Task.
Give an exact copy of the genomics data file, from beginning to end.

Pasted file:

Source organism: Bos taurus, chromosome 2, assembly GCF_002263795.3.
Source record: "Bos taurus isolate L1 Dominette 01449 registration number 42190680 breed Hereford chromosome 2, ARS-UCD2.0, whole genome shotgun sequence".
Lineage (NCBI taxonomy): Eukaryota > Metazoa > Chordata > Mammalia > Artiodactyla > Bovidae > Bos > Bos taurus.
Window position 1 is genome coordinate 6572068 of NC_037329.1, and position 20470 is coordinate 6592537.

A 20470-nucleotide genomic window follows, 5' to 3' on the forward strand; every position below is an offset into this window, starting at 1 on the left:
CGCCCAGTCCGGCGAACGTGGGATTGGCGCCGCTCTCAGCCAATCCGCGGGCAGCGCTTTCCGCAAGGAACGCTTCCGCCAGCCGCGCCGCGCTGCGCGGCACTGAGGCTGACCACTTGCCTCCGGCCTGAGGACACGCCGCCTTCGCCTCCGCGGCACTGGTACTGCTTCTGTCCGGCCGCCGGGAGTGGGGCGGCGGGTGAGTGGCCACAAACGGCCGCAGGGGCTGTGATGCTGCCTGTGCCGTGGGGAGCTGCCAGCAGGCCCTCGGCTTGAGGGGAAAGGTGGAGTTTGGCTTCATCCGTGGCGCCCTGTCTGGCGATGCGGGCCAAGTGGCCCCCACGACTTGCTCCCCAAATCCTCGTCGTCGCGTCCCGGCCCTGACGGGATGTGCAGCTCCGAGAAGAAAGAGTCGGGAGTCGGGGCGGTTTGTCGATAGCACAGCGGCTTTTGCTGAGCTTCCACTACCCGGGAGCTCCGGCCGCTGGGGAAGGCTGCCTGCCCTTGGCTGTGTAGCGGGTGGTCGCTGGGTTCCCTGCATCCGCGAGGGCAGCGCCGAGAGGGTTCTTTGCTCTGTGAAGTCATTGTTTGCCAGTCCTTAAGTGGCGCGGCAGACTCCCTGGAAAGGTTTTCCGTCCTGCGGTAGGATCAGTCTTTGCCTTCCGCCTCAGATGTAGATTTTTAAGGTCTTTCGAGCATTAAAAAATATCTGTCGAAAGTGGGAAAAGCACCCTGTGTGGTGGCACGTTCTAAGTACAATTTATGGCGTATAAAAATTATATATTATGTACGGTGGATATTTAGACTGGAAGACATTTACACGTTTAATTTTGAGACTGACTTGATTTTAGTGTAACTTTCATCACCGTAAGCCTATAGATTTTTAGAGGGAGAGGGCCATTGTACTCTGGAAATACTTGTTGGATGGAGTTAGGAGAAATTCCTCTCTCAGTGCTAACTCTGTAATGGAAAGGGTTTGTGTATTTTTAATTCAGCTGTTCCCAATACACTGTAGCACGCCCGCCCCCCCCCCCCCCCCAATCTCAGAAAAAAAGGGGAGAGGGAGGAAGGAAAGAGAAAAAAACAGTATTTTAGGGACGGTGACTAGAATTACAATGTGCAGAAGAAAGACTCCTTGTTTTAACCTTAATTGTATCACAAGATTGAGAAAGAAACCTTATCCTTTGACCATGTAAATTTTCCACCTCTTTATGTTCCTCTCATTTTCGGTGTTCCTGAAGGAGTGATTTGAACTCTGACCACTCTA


Source organism: Bos taurus, chromosome 2, assembly GCF_002263795.3.
Source record: "Bos taurus isolate L1 Dominette 01449 registration number 42190680 breed Hereford chromosome 2, ARS-UCD2.0, whole genome shotgun sequence".
Lineage (NCBI taxonomy): Eukaryota > Metazoa > Chordata > Mammalia > Artiodactyla > Bovidae > Bos > Bos taurus.
Window position 1 is genome coordinate 6572068 of NC_037329.1, and position 20470 is coordinate 6592537.

A 20470-nucleotide genomic window follows, 5' to 3' on the forward strand; every position below is an offset into this window, starting at 1 on the left:
CGCCCAGTCCGGCGAACGTGGGATTGGCGCCGCTCTCAGCCAATCCGCGGGCAGCGCTTTCCGCAAGGAACGCTTCCGCCAGCCGCGCCGCGCTGCGCGGCACTGAGGCTGACCACTTGCCTCCGGCCTGAGGACACGCCGCCTTCGCCTCCGCGGCACTGGTACTGCTTCTGTCCGGCCGCCGGGAGTGGGGCGGCGGGTGAGTGGCCACAAACGGCCGCAGGGGCTGTGATGCTGCCTGTGCCGTGGGGAGCTGCCAGCAGGCCCTCGGCTTGAGGGGAAAGGTGGAGTTTGGCTTCATCCGTGGCGCCCTGTCTGGCGATGCGGGCCAAGTGGCCCCCACGACTTGCTCCCCAAATCCTCGTCGTCGCGTCCCGGCCCTGACGGGATGTGCAGCTCCGAGAAGAAAGAGTCGGGAGTCGGGGCGGTTTGTCGATAGCACAGCGGCTTTTGCTGAGCTTCCACTACCCGGGAGCTCCGGCCGCTGGGGAAGGCTGCCTGCCCTTGGCTGTGTAGCGGGTGGTCGCTGGGTTCCCTGCATCCGCGAGGGCAGCGCCGAGAGGGTTCTTTGCTCTGTGAAGTCATTGTTTGCCAGTCCTTAAGTGGCGCGGCAGACTCCCTGGAAAGGTTTTCCGTCCTGCGGTAGGATCAGTCTTTGCCTTCCGCCTCAGATGTAGATTTTTAAGGTCTTTCGAGCATTAAAAAATATCTGTCGAAAGTGGGAAAAGCACCCTGTGTGGTGGCACGTTCTAAGTACAATTTATGGCGTATAAAAATTATATATTATGTACGGTGGATATTTAGACTGGAAGACATTTACACGTTTAATTTTGAGACTGACTTGATTTTAGTGTAACTTTCATCACCGTAAGCCTATAGATTTTTAGAGGGAGAGGGCCATTGTACTCTGGAAATACTTGTTGGATGGAGTTAGGAGAAATTCCTCTCTCAGTGCTAACTCTGTAATGGAAAGGGTTTGTGTATTTTTAATTCAGCTGTTCCCAATACACTGTAGCACGCCCGCCCCCCCCCCCCCCCCAATCTCAGAAAAAAAGGGGAGAGGGAGGAAGGAAAGAGAAAAAAACAGTATTTTAGGGACGGTGACTAGAATTACAATGTGCAGAAGAAAGACTCCTTGTTTTAACCTTAATTGTATCACAAGATTGAGAAAGAAACCTTATCCTTTGACCATGTAAATTTTCCACCTCTTTATGTTCCTCTCATTTTCGGTGTTCCTGAAGGAGTGATTTGAACTCTGACCACTCTA